The ice cream dime
Hallie Daggett of 1894-S dime fame served 15 years as a fire lookout atop a mountain. The Forest Service magazine ran an article about her in 1914 that is an interesting read about an interesting person in the history of numismatics. It is attached as a special extra segment after the blog.
The ice cream dime
The 1894-S dime, a fabled rarity sometimes selling for more than $2 million, comes with one of coin collecting’s most endearing stories – the ice cream dime.
The story requires several leaps of faith and researchers have cast serious doubts about its authenticity. Nonetheless, the story endures, perhaps more as a fairy tale than a truth, but a good yarn nonetheless.
The story builds on one fact, a fact documented in Mint records and on pages 212-213 of the massive 1895 Report of the Director of the Mint: the San Francisco mint struck 24 dimes in 1894.
The whys, wherefores and whos differ in each version of the coin’s story and there are even two versions of just the ice cream story.
The most famous one begins with San Francisco Mint Supt. John Daggett ordering the 24 coins struck to end the fiscal year on an even dollar amount. He gave three each to seven of his banker friends and to his daughter Hallie, telling her to keep them until she was as old as he was (61 in 1894) at which time they would be very valuable.
On her way home from the Mint, the story goes, she spent one of the dimes on ice cream. The fact that three of the known 1894-S dimes bear evidence of circulation is often cited as proof of the story’s veracity.
The story traces its origin to a 1954 meeting of the Redwood Empire Coin Club of Santa Barbara, Calif., where San Francisco coin dealer Earl Parker reportedly said Hallie Daggett told him the story in 1949 when he bought her remaining two 1894-S dimes. Another version of the ice cream story says the daughter of a Ukiah, Calif., banker was given three of the coins in 1894 but spent one on ice cream.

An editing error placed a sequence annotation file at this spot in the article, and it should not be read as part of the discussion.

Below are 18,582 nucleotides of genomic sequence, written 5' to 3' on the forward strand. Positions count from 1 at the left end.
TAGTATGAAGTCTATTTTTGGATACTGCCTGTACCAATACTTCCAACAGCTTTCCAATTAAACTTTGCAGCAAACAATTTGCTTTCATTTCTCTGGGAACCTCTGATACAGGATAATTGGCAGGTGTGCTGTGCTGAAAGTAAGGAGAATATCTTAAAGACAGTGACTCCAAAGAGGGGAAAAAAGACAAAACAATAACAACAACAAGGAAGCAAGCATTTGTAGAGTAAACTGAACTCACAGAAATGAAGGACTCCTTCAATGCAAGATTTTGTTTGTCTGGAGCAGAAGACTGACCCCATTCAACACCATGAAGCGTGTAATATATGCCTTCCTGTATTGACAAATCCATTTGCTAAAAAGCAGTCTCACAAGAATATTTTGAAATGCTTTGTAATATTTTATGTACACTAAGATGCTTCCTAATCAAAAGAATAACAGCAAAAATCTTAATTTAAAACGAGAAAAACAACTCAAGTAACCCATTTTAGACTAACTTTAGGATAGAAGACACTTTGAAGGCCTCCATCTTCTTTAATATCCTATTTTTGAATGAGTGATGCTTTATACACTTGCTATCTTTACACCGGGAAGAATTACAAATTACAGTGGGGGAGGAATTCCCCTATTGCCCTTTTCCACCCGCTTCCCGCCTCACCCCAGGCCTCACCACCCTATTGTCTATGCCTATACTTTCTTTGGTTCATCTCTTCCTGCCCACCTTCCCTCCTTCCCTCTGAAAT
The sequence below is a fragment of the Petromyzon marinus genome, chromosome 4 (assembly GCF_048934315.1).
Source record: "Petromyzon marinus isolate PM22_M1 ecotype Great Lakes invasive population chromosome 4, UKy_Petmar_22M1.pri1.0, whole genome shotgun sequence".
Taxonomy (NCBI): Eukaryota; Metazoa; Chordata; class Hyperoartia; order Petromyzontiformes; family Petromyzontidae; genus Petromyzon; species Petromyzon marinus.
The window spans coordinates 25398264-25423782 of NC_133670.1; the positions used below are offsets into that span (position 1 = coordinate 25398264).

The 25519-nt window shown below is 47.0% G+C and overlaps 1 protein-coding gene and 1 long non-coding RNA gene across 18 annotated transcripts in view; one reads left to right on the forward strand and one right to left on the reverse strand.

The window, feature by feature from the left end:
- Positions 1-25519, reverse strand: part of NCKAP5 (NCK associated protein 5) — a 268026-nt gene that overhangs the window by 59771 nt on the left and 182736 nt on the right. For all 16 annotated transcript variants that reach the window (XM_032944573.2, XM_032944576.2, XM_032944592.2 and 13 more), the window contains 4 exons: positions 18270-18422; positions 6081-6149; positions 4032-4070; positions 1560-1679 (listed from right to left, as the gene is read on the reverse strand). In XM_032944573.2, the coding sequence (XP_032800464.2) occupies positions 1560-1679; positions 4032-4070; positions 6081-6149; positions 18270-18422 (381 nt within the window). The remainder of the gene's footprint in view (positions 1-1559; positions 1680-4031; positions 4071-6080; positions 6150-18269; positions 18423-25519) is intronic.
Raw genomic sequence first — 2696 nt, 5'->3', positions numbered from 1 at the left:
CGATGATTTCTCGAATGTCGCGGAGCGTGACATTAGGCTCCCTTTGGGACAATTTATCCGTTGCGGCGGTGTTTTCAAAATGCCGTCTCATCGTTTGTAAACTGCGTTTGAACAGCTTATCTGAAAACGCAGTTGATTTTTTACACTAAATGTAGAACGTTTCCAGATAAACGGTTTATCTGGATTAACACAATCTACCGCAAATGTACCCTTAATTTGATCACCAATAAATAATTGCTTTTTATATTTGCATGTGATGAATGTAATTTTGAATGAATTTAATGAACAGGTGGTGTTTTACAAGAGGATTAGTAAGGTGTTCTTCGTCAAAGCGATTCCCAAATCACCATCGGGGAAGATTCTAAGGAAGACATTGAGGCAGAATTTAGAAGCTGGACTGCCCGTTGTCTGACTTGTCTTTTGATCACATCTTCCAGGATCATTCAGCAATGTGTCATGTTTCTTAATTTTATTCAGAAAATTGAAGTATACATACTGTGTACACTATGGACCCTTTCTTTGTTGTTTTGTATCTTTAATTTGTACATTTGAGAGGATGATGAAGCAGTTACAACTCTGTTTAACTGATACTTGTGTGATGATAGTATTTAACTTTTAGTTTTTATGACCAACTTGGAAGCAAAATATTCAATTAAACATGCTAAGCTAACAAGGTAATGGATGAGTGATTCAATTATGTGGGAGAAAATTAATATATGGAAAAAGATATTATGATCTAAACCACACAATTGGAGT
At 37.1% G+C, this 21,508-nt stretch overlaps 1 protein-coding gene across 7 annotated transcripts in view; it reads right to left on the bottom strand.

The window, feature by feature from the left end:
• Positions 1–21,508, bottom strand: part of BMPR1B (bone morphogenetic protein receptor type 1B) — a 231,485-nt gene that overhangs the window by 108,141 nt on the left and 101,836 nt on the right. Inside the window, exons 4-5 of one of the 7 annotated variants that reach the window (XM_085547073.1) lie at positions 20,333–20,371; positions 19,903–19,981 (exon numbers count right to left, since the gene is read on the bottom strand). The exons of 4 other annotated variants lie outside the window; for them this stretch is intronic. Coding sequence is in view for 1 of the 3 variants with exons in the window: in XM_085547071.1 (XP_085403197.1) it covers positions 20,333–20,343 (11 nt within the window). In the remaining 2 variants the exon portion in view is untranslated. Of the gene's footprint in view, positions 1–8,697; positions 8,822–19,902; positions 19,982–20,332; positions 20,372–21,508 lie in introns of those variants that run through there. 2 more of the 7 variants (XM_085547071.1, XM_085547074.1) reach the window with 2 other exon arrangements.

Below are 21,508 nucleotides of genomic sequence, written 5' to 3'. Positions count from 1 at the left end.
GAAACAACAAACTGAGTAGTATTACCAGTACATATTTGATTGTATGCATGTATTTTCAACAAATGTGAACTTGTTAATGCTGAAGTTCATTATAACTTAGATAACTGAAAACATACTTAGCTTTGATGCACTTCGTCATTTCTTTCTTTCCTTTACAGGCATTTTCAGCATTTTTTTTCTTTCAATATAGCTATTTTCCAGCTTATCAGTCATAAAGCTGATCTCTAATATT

The Ukiah story predates the Hallie Daggett story by three years. It was first reported in the February 1951 issue of Numismatic Scrapbook magazine, but disappeared into obscurity, largely forgotten by the collector community.
Of the 24 dimes, five were reserved for assay, leaving a possible 19 for collectors. Only nine are known to collectors today, leaving open the possibility that some may exist out there in unsearched rolls and bags of worn Barber dimes.
The last one to surface appeared in 1957 when its finder sold it over the counter to the coin department at New York City’s Gimbels Department Store. That coin, grading Good 4, sold for $33,000 in 1989 and is traditionally described as Hallie Daggett’s ice cream coin.
Believe what you will, but I know just as surely as there is a Santa Claus that young Hallie Daggett spent the 2 million-dollar dime on ice cream on a hot summer’s day in the Gay ’90s.
Hallie Daggett achieved a sort of fame later in life when she became the first woman fire spotter in the United States Forest Service. You can read about her years on the mountain in this 1914 article from the May 1914 issue of American Forestry, the magazine of the American Forestry Association.
A WOMAN AS A FOREST FIRE LOOKOUT